When you think of art supplies does aluminum foil pop right into your head? No? Well then, you’re pretty normal. Knowing me and my penchant for making art from household supplies this weird foil printing idea shouldn’t surprise you at all!
Foil printing creates monoprints….
This foil printing method creates monoprints. What’s a monoprint? That means you will only to be able to make one of each image. Hence, the prefix “mono.” The foil doesn’t make the print. The foil creates a printing plate for the image to be made on. And it can be used over and over. Follow along.
Printmaking in general is my thing. Monoprinting is at the top of my list because of the spontaneity it requires. This process requires working quickly. There’s no time for thoughtful tiny details or erasures. Big, swoopy movements and quick decisions is what monoprints are made of.
Prepping for foil printing…
Before we can start the fun stuff we have to make a foil printing plate. Good news; even this part is quick and easy. If you are working with a class they can even help you do this.
I started with cardboard from a cereal box. I flatten and save all our boxes because a.) we eat a ridiculous amount of cereal, and b.) it is the perfect weight for lots of arty stuff.
Your foil printing plate can be any size you desire. I started with a smallish rectangle, maybe 6 x 8. Lay cardboard on a slightly larger square of foil and fold edges of foil around the back. I fastened the edges with a couple pieces of packing tape for longevity’s sake but I’m not even sure I would have had to do this.
Flip that printing plate over and you’re good to go!
Creating the image to print….
Like almost every project we do I used craft acrylic paint. It has a consistency that is easy to work with and it comes in many awesome colors, including metallic like we used today! (This set will keep you in business for many projects to come!) Acrylic paint is not washable. Know your audience. Washable tempera paint will work just fine too!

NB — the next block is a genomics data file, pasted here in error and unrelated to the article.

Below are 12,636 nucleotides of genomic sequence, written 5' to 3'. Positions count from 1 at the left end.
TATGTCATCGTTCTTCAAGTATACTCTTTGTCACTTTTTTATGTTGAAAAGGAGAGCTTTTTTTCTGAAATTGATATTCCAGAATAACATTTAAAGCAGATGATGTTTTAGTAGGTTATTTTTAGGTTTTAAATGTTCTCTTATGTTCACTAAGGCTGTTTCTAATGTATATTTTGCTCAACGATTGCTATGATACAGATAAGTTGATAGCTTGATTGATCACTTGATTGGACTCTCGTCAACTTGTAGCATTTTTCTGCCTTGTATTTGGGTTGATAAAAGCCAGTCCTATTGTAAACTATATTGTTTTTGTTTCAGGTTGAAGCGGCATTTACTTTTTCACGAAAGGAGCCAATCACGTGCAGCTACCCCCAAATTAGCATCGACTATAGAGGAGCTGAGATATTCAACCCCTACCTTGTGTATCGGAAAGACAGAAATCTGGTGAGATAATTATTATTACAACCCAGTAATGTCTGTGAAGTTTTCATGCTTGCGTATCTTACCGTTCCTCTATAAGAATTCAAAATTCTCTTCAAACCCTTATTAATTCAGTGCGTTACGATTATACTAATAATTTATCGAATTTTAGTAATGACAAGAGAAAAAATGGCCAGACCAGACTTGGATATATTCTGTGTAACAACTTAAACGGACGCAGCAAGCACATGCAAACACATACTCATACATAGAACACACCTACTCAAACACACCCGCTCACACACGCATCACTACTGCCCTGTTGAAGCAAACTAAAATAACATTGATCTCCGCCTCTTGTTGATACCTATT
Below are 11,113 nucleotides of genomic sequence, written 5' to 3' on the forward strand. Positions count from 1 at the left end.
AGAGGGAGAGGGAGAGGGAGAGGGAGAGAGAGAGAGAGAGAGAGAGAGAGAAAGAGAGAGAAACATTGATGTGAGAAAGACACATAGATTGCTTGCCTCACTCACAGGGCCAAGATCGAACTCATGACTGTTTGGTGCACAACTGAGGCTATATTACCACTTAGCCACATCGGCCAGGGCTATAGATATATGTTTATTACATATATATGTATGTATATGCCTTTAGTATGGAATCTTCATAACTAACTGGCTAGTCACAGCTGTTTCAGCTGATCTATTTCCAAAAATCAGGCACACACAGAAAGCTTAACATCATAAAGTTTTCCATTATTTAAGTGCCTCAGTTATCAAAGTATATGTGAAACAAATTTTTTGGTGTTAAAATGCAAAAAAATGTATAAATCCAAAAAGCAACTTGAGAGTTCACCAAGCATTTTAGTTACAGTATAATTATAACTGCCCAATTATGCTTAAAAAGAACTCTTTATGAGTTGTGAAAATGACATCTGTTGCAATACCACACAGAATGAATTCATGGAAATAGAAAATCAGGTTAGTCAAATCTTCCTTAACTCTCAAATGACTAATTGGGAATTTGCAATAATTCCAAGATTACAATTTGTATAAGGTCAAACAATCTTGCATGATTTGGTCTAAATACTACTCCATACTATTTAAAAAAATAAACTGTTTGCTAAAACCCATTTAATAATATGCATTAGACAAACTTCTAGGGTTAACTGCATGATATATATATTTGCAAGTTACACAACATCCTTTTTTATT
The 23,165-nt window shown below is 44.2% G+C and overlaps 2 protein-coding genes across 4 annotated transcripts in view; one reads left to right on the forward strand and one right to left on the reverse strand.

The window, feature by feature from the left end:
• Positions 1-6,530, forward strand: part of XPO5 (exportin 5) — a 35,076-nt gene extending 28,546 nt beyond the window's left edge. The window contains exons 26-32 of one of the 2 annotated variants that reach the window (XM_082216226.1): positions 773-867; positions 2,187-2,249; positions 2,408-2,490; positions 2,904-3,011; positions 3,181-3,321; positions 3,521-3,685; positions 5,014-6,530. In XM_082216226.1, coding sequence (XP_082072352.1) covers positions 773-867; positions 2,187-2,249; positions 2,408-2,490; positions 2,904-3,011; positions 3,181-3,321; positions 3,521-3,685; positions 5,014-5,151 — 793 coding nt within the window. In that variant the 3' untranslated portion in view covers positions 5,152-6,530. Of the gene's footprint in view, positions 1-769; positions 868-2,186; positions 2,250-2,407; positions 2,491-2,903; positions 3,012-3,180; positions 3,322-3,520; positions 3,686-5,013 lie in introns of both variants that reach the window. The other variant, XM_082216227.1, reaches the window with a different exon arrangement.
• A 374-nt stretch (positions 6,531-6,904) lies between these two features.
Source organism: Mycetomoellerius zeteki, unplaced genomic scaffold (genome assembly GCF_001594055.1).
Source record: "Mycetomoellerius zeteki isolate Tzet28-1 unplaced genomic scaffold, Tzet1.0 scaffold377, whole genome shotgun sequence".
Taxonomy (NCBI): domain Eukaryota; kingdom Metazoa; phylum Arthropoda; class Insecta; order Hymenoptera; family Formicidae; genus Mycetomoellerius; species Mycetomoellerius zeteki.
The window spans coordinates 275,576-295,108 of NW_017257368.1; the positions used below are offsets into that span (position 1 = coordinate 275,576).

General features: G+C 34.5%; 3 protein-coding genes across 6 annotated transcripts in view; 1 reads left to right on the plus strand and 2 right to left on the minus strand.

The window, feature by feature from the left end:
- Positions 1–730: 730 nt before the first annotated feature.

A foil print hates too much paint…
Plop a bit of paint right on your foil covered board. Use a flat brush to smooth the paint from edge to edge. Grab a Q-tip and draw a spontaneous and awesome picture right in in said paint.
Lay a paper down on top of paint, run your hand gently over it. If you’re like us you can remove the paper and “Blah….”
Too much paint on your foil printing plate is bad, really bad. I was oohing and ahhing over how pretty the foil printing plate looked coated in white and metallic gold paint. So pretty.
But the resulting print was squishy and the image was completely obscured by the extra paint.
Keep on trying…
So, that process described above? The paint foil board, draw on foil board, take a print of said drawing, that one? Do that. Except this time paint a layer of paint on your foil printing plate so thin it’s barely there.
Then work quickly with that Q-tip. I kind of like that this requires you to work quickly. It takes away all the pressure of perfection!
Use your foil printing plate more than once…
After the foil prints that had too much paint I just smoothed the paint out with a brush and started again, no cleaning at all.
When there was very little paint left I just painted right over it with a new color. I think the flecks of other colors add depth and interest. And, lucky you, this really simplifies the process. Paint, draw, print.
Try it all. Although you’re creating monoprints the foil printing plate can be used over. Paper is cheap. Really, let your kids try working with any colors that float their boat.
Our most striking prints were the result of paper and paint that had lots of contrast. And of course, anything metallic is awesome.
This foil print process is simple enough to allow some experimenting with the materials. Think outside the box and print on top of newspaper print, old artwork, or tissue paper prints. Layering different materials and processes is a great way for kids to get sophisticated results.
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